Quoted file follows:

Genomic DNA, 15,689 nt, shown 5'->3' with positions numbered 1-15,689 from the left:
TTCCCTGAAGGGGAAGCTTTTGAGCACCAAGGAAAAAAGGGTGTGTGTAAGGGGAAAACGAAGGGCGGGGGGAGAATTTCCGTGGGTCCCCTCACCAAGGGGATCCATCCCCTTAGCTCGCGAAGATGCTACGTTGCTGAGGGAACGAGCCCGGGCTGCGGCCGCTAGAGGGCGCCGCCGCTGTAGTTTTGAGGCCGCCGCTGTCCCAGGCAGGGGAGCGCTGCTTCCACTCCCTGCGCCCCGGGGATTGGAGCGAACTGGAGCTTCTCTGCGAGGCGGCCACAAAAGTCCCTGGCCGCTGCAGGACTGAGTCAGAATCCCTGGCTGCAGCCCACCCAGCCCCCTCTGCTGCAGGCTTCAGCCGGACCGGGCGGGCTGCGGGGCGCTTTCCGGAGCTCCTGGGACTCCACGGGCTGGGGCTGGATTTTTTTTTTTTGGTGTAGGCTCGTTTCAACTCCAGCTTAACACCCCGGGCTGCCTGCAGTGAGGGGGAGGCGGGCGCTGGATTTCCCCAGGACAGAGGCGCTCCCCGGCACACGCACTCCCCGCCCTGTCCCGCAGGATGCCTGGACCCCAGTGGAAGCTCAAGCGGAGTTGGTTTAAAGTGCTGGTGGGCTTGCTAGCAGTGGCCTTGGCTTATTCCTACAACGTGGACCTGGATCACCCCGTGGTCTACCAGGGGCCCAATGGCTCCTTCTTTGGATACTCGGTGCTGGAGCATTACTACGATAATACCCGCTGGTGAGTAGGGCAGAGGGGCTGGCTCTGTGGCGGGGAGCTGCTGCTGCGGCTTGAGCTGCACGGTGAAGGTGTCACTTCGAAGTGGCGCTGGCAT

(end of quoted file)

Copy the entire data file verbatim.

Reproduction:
Genomic DNA, 15,689 nt, shown 5'->3' with positions numbered 1-15,689 from the left:
TTCCCTGAAGGGGAAGCTTTTGAGCACCAAGGAAAAAAGGGTGTGTGTAAGGGGAAAACGAAGGGCGGGGGGAGAATTTCCGTGGGTCCCCTCACCAAGGGGATCCATCCCCTTAGCTCGCGAAGATGCTACGTTGCTGAGGGAACGAGCCCGGGCTGCGGCCGCTAGAGGGCGCCGCCGCTGTAGTTTTGAGGCCGCCGCTGTCCCAGGCAGGGGAGCGCTGCTTCCACTCCCTGCGCCCCGGGGATTGGAGCGAACTGGAGCTTCTCTGCGAGGCGGCCACAAAAGTCCCTGGCCGCTGCAGGACTGAGTCAGAATCCCTGGCTGCAGCCCACCCAGCCCCCTCTGCTGCAGGCTTCAGCCGGACCGGGCGGGCTGCGGGGCGCTTTCCGGAGCTCCTGGGACTCCACGGGCTGGGGCTGGATTTTTTTTTTTTGGTGTAGGCTCGTTTCAACTCCAGCTTAACACCCCGGGCTGCCTGCAGTGAGGGGGAGGCGGGCGCTGGATTTCCCCAGGACAGAGGCGCTCCCCGGCACACGCACTCCCCGCCCTGTCCCGCAGGATGCCTGGACCCCAGTGGAAGCTCAAGCGGAGTTGGTTTAAAGTGCTGGTGGGCTTGCTAGCAGTGGCCTTGGCTTATTCCTACAACGTGGACCTGGATCACCCCGTGGTCTACCAGGGGCCCAATGGCTCCTTCTTTGGATACTCGGTGCTGGAGCATTACTACGATAATACCCGCTGGTGAGTAGGGCAGAGGGGCTGGCTCTGTGGCGGGGAGCTGCTGCTGCGGCTTGAGCTGCACGGTGAAGGTGTCACTTCGAAGTGGCGCTGGCAT